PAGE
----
Four European Cars You Can't Ignore at the Geneva Auto Show
This show traditionally is one of the most important auto shows in the world and an important launch site for various European brands. The show runs through March 18, and will attract press, celebrities, and car aficionados from around the world. There are 260 exhibitors from 30 different countries showing wares in eight categories or sections:
• Private motor cars
• Electric and alternative-propulsion cars
• Special bodywork for motor cars, design and engineering
• Converted cars (tuners)
• Accessories and components
• Original Equipment Manufacturers (OEM)
• Workshop installations
• Miscellaneous products and services
Top manufacturers usually unveil major introductions or new innovations at the Show. This year about 140 World and European premieres have been announced in the categories of “passenger cars”, “special bodywork” and “converted cars.” Forty world and European premieres have been registered by the accessories, OEM and workshop installations categories.
With this much activity going on it’s hard to know where to start talking about the show. But here’s an attempt to isolate four European cars that you can’t ignore:
This concept is the first SUV under development by Bentley and scheduled for introduction as a 2016 model. The car is hard to ignore: it’s big, it’s brash, it’s full of bling, and, well, it’s a Bentley. The vehicle most resembles a Bentley Mulsanne, which itself looks like a Continental in steroids. What do you get when you take a car on steroids, lengthen it, raise it, add all-wheel drive, and add off-road capability (and weight)? An EXP 9F of course.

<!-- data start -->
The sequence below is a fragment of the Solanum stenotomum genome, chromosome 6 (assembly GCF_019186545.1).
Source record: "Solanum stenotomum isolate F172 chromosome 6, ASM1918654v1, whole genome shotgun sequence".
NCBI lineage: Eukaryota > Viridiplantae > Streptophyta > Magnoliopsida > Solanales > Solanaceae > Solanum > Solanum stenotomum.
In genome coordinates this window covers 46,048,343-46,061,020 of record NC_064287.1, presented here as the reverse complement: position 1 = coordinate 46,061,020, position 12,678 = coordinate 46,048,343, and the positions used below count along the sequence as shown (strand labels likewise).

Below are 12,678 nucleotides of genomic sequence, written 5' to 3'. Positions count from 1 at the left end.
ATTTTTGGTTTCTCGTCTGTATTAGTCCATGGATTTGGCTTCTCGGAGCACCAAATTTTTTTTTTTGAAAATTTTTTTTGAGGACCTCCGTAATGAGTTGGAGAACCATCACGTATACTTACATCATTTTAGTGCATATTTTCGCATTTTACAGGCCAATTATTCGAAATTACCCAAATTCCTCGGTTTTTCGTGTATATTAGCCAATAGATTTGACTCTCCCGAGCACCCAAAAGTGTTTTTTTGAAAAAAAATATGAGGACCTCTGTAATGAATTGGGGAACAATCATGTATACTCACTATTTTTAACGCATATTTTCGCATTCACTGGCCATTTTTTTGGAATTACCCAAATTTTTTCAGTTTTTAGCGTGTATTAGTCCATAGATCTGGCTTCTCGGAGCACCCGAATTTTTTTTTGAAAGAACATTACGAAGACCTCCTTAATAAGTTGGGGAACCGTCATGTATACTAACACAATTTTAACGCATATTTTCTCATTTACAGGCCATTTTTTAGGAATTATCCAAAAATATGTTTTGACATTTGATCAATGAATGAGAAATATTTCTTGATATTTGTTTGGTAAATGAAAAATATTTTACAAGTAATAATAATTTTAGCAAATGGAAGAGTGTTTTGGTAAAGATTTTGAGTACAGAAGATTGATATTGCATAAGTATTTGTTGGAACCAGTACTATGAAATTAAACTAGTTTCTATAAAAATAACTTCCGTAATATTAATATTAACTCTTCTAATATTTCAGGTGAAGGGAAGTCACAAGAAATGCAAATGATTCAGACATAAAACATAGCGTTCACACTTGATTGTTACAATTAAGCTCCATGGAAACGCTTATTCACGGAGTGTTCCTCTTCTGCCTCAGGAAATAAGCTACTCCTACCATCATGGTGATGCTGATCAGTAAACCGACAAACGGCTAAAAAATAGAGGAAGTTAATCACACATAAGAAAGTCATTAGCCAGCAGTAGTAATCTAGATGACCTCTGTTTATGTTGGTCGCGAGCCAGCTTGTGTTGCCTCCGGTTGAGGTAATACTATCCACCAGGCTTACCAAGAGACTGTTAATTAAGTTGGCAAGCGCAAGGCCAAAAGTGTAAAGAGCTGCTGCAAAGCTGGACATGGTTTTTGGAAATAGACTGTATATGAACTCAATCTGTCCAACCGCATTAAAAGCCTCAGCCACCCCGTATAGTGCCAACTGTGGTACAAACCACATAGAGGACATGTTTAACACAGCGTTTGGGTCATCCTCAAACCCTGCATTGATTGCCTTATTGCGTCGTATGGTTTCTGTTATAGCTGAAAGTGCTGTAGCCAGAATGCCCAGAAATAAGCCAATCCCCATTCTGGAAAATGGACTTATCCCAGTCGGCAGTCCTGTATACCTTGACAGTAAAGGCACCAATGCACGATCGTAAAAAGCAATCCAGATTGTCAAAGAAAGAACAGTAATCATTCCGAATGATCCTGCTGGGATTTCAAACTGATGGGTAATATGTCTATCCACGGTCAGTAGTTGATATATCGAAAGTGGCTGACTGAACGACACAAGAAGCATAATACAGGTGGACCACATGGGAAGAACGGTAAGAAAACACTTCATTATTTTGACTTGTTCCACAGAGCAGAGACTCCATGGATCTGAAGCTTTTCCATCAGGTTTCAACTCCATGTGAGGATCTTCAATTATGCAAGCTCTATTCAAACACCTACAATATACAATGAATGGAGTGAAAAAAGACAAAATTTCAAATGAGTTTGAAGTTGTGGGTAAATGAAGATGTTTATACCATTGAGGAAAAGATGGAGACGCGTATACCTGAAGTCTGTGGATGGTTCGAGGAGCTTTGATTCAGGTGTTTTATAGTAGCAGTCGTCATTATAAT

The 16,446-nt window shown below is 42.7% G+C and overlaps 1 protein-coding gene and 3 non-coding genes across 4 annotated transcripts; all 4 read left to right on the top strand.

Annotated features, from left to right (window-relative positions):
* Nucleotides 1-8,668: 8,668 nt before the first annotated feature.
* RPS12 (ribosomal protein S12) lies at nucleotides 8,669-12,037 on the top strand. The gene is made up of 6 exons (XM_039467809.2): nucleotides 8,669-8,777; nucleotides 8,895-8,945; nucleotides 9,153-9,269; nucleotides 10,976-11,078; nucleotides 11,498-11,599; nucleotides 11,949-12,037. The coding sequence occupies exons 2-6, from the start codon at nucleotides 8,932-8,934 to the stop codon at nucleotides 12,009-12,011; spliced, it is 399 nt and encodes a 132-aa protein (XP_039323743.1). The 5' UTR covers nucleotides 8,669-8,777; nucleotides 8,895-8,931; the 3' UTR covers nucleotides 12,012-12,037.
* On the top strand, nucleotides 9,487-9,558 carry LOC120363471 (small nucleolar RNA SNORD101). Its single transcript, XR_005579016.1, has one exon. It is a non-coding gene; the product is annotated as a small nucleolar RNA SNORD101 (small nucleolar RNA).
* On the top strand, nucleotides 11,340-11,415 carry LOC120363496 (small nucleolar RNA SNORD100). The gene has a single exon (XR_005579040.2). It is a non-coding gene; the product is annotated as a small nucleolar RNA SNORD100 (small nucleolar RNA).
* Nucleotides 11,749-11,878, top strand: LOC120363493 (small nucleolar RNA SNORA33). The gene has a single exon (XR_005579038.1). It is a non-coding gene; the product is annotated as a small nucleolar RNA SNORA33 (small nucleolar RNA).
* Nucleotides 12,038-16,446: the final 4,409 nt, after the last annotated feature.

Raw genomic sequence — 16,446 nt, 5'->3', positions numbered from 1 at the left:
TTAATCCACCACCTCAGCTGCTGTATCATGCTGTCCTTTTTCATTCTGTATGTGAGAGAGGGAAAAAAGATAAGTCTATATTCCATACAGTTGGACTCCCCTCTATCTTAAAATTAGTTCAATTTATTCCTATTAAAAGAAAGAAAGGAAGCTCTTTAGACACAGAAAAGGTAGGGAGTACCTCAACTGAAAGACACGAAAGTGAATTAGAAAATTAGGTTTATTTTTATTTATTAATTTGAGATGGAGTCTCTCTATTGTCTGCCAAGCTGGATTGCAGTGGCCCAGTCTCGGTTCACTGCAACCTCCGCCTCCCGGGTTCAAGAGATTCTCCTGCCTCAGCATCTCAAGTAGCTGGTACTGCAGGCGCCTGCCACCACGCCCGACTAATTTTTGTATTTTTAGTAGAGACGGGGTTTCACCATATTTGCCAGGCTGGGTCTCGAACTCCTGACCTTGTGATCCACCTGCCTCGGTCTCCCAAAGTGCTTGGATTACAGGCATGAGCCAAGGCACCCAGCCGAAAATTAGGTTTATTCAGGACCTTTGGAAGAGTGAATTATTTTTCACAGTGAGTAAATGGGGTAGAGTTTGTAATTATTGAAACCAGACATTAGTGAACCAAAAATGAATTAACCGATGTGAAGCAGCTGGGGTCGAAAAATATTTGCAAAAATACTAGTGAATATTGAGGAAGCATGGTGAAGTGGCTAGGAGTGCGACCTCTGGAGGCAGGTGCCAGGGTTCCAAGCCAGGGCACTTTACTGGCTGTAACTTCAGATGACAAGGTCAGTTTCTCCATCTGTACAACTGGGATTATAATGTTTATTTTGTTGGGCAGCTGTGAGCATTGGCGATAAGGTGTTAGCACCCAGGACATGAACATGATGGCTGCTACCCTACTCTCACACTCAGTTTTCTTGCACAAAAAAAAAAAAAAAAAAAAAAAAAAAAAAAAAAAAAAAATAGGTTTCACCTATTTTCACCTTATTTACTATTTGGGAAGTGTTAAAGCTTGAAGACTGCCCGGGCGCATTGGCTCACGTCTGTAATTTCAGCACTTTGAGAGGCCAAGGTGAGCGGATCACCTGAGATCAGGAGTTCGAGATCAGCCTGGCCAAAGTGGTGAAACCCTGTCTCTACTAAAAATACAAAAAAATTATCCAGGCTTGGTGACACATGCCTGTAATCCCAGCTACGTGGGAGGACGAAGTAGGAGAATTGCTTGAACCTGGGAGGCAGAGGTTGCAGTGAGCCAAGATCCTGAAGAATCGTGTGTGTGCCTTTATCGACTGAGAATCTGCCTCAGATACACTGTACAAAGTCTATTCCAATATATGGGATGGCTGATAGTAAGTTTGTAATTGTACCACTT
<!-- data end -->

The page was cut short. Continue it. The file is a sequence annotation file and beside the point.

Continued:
The car likely will be built on the large SUV platform that currently is used by VW on the Audi Q7. The EXP 9 F Concept uses a 6.0-liter twin-turbo W-12 good for about 600 hp and 590 lb-ft of torque paired to an eight-speed automatic. But rumor has it that the SUV will be available with the brand's first-ever vehicle plug-in hybrid powertrain.
The interior is packed with handcrafted leather and wood of course. The rear tailgate doubles as a picnic table complete with extendable awning, and the car is equipped with plates, silverware, and cocktail glasses. Who doesn’t need those?
This year’s Car of the Year award went to the Opel/Vauxhall Ampera, the sister car to the Chevy Volt. The jury was made up of 59 journalists from 23 countries. The Car of the Year has been awarded since 1964 and was created by seven European magazines from seven countries: Germany (Stern), Italy (Auto), France (L'Automobile), Spain (Autopista), Great Britain (Autocar), The Netherlands (Autovisie) and Sweden (Vi Bilägare).
The choice of the Ampera is a controversial one. While nearly universally acclaimed by critics and politicians, the Volt has not been a commercial success. Recently GM announced a pause in production as supply has outrun demand. Whether or not consumers in Europe will embrace the Ampera is yet to be determined. But the critics, once again, are lauding GM for the vehicle in Europe.
The Ampera is Europe’s first electrically driven car that is not range-bound. Like the Volt, the car has 40-80km of lithium-ion battery powered electric driving with an extended range of 500km due to the on-board generator. In Europe, it will be a 5-door, 4-seat model that can be recharged in about six hours.
The issue for the Volt is its cost: $40-45,000 depending on options in the U.S. The Ampera’s pricing is expected to be comparably expensive versus alternatives. It costs about half as much to buy a car with a small turbo diesel in Europe achieving the equivalent of 40-50 miles per gallon. And, unlike the Ampera, these cars do not require charging and are not subject to battery power degradation due to temperature. The debate of hybrid/electric versus diesel will continue.